Enhance your Application Security using Client-side signals
In this two-part post, I’m describing the concept of Client-side signals and how they can be used to enhance your web and mobile application security strategy.
As is well known, API and application security are currently at the forefront of today's CISO agenda. These are real concerns, especially due to the accelerated digital transformation that has forced all companies to adapt and quickly build new applications to stay competitive and keep their relevance through the stormy times we have lived these past 3 years. According to the World Bank, over 40% of adults who made merchant in-store and online payments using a card, phone, or the internet did so for the first time since the start of the pandemic. This is an attestation of how much more people are consuming online applications.
Delving further into the “adapt and quickly build” of new applications, what transpired was the creation of numerous new APIs, Web and Mobile applications, and an entire ecosystem facilitating deep interdependency between them. When you visit any online application today, be it Web or Mobile, it is highly likely that this application is constructed using APIs and is leveraging a broad array of 3rd-party integrations in the form of APIs or other web components.
Below, you will find a simple example of a Web page calling external entities as it loads in a browser:
Figure 1. Waterfall
The figure above illustrates what we could characterize as an ecosystem comprising internal and external web components. These components provide the necessary services to enable the application to fulfill its intended purpose. A browser loading components of web applications isn’t something new; in fact, browsers are created to perform exactly this function; what is new is the fact that this application requires a whole set of external components that are fetched directly or indirectly by the browser, and, despite these external dependencies being transparent for the end-user, they represent a real challenge from the application security strategy point of view.
At F5, we embody what I personally refer to as the “web proxy mindset”. For the past 27 years, a substantial part of our work, of course, in an oversimplified way, has to do with proxying network communications between a client and a server; thereby, proxying these communications gives us the ability to guarantee that all requirements for an application or API are met, whether related to security or connectivity.
Figure 2. Typical client-server communication
If you search online for the definition of a proxy server, you will find that it is defined as “a server application that acts as an intermediary between a client requesting a resource and the server providing the resource, and it improves privacy, security, and performance in the process.”
The paradigm shift for protecting modern applications
To fight the new generation of attackers and fraudsters, the ones that usually sell the attack as-a-Service on the dark forums, F5 has enhanced its solutions by integrating our web proxy approach with the client-side signals. We will get into deeper details later in this post, but it could be seen as having a magnified glass to closely monitor the activities within the browser as a person interacts with the application prior to having the actual request sent to the application server. Combining both techniques is a strong strategy to enhance your application security.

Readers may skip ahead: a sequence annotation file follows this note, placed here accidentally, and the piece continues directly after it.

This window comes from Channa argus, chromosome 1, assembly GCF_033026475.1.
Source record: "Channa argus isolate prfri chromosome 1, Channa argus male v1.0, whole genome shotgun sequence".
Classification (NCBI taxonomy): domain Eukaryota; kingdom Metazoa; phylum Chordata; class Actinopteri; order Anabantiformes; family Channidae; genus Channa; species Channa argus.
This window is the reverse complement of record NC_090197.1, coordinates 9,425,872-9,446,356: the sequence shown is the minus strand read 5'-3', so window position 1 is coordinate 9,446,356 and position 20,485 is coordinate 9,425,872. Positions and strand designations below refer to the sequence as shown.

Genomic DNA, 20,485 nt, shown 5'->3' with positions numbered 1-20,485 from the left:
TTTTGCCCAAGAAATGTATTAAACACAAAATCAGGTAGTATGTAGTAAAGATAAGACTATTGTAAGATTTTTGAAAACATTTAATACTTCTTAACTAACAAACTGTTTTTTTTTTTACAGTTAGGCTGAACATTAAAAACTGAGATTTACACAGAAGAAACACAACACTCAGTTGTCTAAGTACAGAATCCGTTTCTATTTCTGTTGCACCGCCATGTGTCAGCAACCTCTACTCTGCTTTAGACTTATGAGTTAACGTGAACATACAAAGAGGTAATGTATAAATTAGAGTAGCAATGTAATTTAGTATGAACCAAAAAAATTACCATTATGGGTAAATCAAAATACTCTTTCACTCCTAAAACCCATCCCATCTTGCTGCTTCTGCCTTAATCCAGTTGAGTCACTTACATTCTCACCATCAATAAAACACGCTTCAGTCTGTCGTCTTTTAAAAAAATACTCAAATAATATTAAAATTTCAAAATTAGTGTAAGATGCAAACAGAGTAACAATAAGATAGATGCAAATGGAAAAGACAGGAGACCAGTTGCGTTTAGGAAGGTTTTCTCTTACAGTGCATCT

When discussing the concept of client-side signals with CISOs and their teams, I often find that this methodology is not widely known and is largely underutilized by companies seeking to bolster their security detection capabilities.
What are the Client-side signals?
Client-side signals are the telemetry that can be pulled from the browser or mobile app while a person or an entity interacts with the application. These signals can typically be categorized into three main groups: a) human interaction signals, b) device environment signals, and c) network signals.
Human Interaction Signals
This category of signals will allow us to determine if what is using an application is a person or not and if this person is bad or good intended. But how and why is this relevant to your security strategy?
Is this a person or not? When this question is raised, how confidently can you answer that? It is well-known in the application security industry that bots are a real problem. These software entities are created for several different purposes; one of them is to “mimic” a person's behavior and, by doing that, imitate the steps and behaviors a human would do while interacting with a page or app. Distinguishing if an entity visiting your application is a Human or a Bot before having your application servers process an HTTP request will automatically improve the overall user experience, as you will offload the burden of processing noise from your servers.
It is important to emphasize that Bots are not typically created to overload your servers; they’re created to “mimic” humans with the intention of abusing a legit business logic your application provides and do not get caught as they do that.
The examples below were extracted from a real Login application and can give a visual perspective of how Bots can “mimic” humans: